Alex Ovechkin and Sidney Crosby.
While their rivalry may be more media creation than anything else because neither has a bad word to say about the other one, it is no doubt great theater when the Capitals and Penguins meet, which they will do for the first time this season Thursday night in Pittsburgh.
NHL.com wants to hear from you. If you were a GM and could choose between these two to start your team, who would you choose? There are compelling arguments for both.
When it comes to personal achievements, Ovechkin, a 23-year-old from Moscow, has the edge on his 21-year-old rival who hails from Cole Harbour, Nova Scotia.
Tale of the tape
left wing wsh (#8)
ht: 6' 2"
wt: 220 lbs
Crosby took home the Hart Trophy, Art Ross Trophy and Lester B. Pearson Award after recording 36 goals and 84 assists in the 2006-07 season.
When it comes to team achievements, Crosby is rounds ahead of Ovechkin.
As the youngest full-time captain in NHL history last season, Crosby guided the Penguins to the Stanley Cup Final, where they lost in six games to Detroit. Crosby's 27 postseason points tied him with Henrik Zetterberg for the League lead.
The Crosby-led Penguins also made the playoffs in 2007, but lost in the first round despite Crosby's five points in five games.
Ovechkin's 65 goals propelled the Capitals to an improbable Southeast Division title last season, but as the third seed, the Caps lost to Philadelphia, four games to three, in the first round. It was Ovechkin's first playoff appearance and he wound up with 4 goals and 5 assists.
Entering this season, Pittsburgh had won 116 games in the Crosby era, including 47 in each of the past two seasons after a League-worst 22 in 2005-06. Washington had won 100 with Ovechkin, including 43 last season after winning 28 and 29 in the previous two seasons.
They are different players.
Crosby, a center, is one of the best playmakers in the game. He entered this season with 195 assists in 214 career games. Many believe he could finish his career as an assist-per-game center, putting him in a category with Wayne Gretzky and Mario Lemieux.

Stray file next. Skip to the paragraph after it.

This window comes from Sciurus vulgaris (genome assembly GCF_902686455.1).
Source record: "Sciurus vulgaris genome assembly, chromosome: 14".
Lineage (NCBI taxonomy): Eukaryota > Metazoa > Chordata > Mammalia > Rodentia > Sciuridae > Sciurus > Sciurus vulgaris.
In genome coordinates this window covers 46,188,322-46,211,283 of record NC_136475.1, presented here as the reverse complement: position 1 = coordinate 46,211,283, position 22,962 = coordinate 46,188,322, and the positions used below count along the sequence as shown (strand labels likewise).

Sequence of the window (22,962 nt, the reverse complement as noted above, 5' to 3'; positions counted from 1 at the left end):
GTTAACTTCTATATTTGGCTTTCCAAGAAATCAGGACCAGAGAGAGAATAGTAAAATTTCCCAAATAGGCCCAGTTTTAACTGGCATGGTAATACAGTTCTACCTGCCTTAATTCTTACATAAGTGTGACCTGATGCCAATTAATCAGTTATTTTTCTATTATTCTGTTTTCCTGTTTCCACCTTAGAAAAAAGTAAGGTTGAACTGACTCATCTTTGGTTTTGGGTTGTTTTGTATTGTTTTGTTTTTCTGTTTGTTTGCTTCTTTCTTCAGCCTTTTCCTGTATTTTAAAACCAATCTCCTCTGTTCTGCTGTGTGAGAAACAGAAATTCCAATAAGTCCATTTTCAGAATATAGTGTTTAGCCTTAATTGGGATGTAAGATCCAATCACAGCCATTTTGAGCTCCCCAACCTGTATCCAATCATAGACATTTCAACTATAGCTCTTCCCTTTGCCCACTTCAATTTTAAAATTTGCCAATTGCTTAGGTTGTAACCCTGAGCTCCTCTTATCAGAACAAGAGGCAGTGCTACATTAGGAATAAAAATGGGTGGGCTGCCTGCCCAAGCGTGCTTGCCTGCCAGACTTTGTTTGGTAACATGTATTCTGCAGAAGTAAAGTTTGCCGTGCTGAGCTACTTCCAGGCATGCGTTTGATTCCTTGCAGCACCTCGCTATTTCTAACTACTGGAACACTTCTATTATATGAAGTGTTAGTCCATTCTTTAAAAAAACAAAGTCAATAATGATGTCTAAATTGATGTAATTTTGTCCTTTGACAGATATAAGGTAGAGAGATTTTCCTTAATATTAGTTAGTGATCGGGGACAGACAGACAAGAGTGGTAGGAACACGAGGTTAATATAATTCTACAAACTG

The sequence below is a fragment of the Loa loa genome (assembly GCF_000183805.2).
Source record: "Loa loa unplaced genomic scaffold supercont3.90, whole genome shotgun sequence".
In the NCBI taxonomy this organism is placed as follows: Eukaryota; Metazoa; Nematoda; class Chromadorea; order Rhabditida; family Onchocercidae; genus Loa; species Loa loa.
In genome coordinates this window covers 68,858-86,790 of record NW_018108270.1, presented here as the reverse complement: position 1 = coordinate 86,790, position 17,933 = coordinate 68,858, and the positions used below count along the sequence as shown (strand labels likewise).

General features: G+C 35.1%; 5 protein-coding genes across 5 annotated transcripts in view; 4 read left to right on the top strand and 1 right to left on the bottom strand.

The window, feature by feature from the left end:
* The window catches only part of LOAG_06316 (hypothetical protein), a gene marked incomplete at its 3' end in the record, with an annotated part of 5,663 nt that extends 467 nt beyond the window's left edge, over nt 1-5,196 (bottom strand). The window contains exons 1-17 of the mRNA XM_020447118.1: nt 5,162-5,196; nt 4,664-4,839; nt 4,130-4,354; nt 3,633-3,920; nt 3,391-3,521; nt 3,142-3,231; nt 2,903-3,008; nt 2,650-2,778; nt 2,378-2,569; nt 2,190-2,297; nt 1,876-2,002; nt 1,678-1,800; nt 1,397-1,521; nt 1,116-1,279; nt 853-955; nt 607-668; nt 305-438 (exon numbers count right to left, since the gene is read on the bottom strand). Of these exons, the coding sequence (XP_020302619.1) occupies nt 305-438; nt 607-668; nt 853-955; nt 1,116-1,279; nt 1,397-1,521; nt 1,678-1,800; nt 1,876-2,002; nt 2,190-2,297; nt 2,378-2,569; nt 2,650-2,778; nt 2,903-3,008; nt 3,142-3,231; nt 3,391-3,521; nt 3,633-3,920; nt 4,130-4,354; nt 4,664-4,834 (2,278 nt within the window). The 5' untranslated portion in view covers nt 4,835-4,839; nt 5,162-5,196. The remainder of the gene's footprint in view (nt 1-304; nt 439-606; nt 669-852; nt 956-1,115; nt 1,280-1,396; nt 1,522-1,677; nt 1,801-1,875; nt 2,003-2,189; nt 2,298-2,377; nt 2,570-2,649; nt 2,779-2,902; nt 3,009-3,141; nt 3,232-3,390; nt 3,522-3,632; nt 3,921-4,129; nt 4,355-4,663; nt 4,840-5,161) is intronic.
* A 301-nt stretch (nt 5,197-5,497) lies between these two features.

Ovechkin, a left wing, is the best goal scorer the League has seen in more than a decade. He entered this season with 163 goals in his first three seasons. The only two players to score more were Gretzky and Mike Bossy, a pair of Hall of Famers. Coincidentally, Ovechkin has led the League in shots in each of his first three seasons.
Ovechkin's durability is also amazing. He has missed just one game in his first three seasons. Crosby was out for 29 last season due to a high ankle sprain.
They are complete players.
Crosby is a natural-born leader and entered this season with a plus-28 rating for his career. Even when the Penguins were the worst team in the League in 2005-06, Crosby still was only a minus-1.
Ovechkin hasn't worn a "C" on his sweater yet, but he does wear an "A" as alternate captain and his defense has improved by leaps and bounds. He was a minus-19 in 2006-07, but a plus-28 last season. He entered this season with a plus-13 career rating.
They are international superstars.
Prior to turning pro, Crosby helped Team Canada win gold at the 2005 World Junior Championship with 9 points in 6 games. He was also the leading scorer at the 2006 IIHF World Championship, but Canada finished third.
Ovechkin helped Russia to the 2003 World Juniors gold medal with 7 points in 6 games. His remarkable run of dominance continued this past season even after the Caps were eliminated from the Stanley Cup Playoffs, as he led Russia to its first gold at the IIHF World Championships in 15 years with 12 points in 9 games. He also had 5 goals at the 2006 Winter Olympics, but Russia finished fourth.
They are both business-like and emotional, but in different ways.
Crosby's off-ice schedule doesn't allow for much quiet time, but he never complains and he always gives his time to sell the game and the NHL. He's one of the great ambassadors for the game and easily the League's most recognizable superstar, so much so that he's been known to use freight elevators in hotels and backdoors in restaurants to avoid crowds. His teammates call ahead to restaurants.
On the ice, No. 87 rarely loses himself in the celebration and is always skating hard and sacrificing his body in dangerous areas. You can certainly tell he's having fun, but he's very serious and focused.
Ovechkin is also a businessman off the ice -- he has a new line of streetwear clothing -- but in a much more playful manner. Then again, he doesn't attract the same attention as Crosby, at least not yet.
On the ice, No. 8 is similar to Crosby in that he's one of the hardest-working and hardest-skating players in the game, but his goal celebrations have become must-see TV. He never leaves the fans wanting more.
You just read the arguments, now you make the call. Will it be Ovechkin or Crosby? Send us your thoughts at email@example.com.
Contact Dan Rosen at firstname.lastname@example.org.